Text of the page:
During the past several decades, developing countries have had mixed results in reducing poverty. While East Asia (particularly China) has achieved astonishing progress in eradicating severe poverty through strong agricultural and overall economic growth, many African countries have experienced an increase in the number of poor. Today, more than 1 billion people still live on less than US$1 per day, and the recent surge in food prices has caused another 100 million people in developing countries to fall into poverty. It is obvious, therefore, that a “business as usual” approach is wholly inadequate.
In recognition of the fact that persistent poverty and malnutrition result in irreversible costs to human and economic development, developing countries and the international development community have been intensifying their efforts to increase and redirect resources in order to achieve specific development objectives such as the Millennium Development Goals (MDGs). However, public resources are limited, so prioritization is clearly critical. Policymakers want to know what public spending programs have the largest impact on the poor and how the resources should be allocated among different sectors, such as agriculture, infrastructure, health, and education.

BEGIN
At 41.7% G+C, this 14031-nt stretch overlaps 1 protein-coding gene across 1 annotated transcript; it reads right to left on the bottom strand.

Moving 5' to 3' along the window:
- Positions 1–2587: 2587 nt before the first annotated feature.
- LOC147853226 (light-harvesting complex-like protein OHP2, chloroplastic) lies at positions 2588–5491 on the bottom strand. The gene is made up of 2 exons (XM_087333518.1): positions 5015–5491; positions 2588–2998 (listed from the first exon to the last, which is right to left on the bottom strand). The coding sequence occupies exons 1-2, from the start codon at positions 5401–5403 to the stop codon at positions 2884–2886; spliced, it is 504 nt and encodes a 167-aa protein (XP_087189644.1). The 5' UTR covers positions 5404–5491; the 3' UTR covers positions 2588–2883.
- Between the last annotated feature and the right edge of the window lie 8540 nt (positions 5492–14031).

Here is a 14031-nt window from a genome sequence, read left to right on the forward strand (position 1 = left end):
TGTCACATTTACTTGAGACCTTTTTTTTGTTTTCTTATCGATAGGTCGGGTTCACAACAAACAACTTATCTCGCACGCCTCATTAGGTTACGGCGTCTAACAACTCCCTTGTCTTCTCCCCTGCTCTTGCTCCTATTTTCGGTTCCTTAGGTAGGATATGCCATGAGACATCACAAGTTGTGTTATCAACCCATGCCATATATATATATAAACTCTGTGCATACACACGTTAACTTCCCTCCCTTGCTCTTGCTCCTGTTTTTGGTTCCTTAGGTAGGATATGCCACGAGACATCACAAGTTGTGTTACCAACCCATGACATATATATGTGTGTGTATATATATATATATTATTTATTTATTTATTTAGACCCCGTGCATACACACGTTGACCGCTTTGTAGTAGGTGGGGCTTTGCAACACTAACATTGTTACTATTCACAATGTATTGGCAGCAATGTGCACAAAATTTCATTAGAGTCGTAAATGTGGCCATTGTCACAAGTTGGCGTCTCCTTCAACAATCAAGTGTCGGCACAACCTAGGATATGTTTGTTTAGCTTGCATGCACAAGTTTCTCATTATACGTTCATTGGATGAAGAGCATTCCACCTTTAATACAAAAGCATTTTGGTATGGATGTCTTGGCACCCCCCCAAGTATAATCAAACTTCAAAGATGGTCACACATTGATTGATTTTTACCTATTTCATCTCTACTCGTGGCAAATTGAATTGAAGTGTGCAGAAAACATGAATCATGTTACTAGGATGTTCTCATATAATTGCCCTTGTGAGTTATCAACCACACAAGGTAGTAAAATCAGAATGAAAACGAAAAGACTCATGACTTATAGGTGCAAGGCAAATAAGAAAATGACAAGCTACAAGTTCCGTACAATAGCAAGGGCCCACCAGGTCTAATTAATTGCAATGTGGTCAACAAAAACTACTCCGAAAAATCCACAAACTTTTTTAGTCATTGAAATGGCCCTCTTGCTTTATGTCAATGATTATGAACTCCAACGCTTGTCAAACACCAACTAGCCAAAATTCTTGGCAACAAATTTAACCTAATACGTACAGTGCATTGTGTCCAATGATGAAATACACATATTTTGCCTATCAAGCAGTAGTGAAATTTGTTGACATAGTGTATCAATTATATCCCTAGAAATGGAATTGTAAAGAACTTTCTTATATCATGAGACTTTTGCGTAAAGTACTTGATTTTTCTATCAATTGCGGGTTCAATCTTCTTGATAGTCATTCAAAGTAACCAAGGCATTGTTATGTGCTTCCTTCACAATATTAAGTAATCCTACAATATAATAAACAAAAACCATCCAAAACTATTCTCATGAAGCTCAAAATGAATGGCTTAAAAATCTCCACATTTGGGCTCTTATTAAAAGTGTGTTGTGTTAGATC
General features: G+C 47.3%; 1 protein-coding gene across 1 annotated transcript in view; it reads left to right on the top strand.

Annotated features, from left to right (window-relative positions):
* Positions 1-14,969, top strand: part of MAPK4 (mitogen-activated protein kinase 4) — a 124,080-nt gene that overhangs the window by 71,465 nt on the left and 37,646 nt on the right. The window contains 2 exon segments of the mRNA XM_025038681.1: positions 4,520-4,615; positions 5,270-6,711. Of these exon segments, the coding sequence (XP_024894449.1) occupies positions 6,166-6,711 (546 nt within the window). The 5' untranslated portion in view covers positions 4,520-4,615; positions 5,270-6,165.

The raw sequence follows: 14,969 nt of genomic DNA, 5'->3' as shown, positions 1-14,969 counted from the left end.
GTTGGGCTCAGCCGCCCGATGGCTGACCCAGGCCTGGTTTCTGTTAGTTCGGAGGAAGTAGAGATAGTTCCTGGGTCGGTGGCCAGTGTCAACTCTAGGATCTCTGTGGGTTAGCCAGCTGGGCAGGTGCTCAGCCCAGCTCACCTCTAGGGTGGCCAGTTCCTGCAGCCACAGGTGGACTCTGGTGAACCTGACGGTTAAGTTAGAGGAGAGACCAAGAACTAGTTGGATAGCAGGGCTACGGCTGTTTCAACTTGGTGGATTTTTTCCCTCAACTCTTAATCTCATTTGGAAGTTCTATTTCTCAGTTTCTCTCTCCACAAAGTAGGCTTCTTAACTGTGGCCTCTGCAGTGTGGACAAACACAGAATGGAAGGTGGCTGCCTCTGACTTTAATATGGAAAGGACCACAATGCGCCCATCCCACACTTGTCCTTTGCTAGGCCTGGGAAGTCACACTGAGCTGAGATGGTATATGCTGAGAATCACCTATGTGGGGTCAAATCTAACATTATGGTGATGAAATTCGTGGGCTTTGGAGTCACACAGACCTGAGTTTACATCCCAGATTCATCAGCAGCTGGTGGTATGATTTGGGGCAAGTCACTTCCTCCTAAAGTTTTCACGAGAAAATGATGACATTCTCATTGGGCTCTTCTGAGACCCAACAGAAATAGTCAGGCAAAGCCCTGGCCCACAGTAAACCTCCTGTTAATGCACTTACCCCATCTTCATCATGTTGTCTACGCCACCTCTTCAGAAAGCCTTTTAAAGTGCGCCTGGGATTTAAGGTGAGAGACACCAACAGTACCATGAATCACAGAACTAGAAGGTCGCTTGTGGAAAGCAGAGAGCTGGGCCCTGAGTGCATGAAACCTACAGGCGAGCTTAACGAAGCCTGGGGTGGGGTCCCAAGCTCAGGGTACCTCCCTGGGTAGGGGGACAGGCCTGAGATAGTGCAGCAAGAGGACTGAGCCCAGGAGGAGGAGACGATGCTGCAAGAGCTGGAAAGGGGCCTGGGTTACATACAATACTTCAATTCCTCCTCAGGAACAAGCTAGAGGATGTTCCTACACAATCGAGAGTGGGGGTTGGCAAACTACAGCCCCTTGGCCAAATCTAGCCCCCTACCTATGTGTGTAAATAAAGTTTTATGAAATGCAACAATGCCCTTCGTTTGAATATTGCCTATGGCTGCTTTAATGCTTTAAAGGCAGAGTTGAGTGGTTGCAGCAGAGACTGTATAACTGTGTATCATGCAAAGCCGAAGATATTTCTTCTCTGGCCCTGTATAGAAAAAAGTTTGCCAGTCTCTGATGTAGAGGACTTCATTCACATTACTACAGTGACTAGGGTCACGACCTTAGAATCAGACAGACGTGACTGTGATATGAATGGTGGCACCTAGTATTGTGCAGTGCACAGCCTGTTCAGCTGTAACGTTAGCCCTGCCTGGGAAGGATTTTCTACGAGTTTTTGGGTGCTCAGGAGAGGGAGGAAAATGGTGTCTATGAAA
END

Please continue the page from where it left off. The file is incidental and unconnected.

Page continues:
In recent years, the International Food Policy Research Institute (IFPRI) has conducted numerous studies related to public spending and its impact on growth and poverty reduction. The findings from those studies have been brought together in a new book, Public Expenditures, Growth, and Poverty: Lessons from Developing Countries (published for IFPRI by the Johns Hopkins University Press and, in South Asia, by Oxford University Press). The approach used in the book differs from previous work in that it considers multiple types of government spending, including investments in agriculture, infrastructure, health, education, and social safety nets; recognizes that investments have a direct impact on poverty reduction through multiple channels; and links the effects of public investment to its overall social benefits and cost, using a computable general equilibrium (CGE) framework.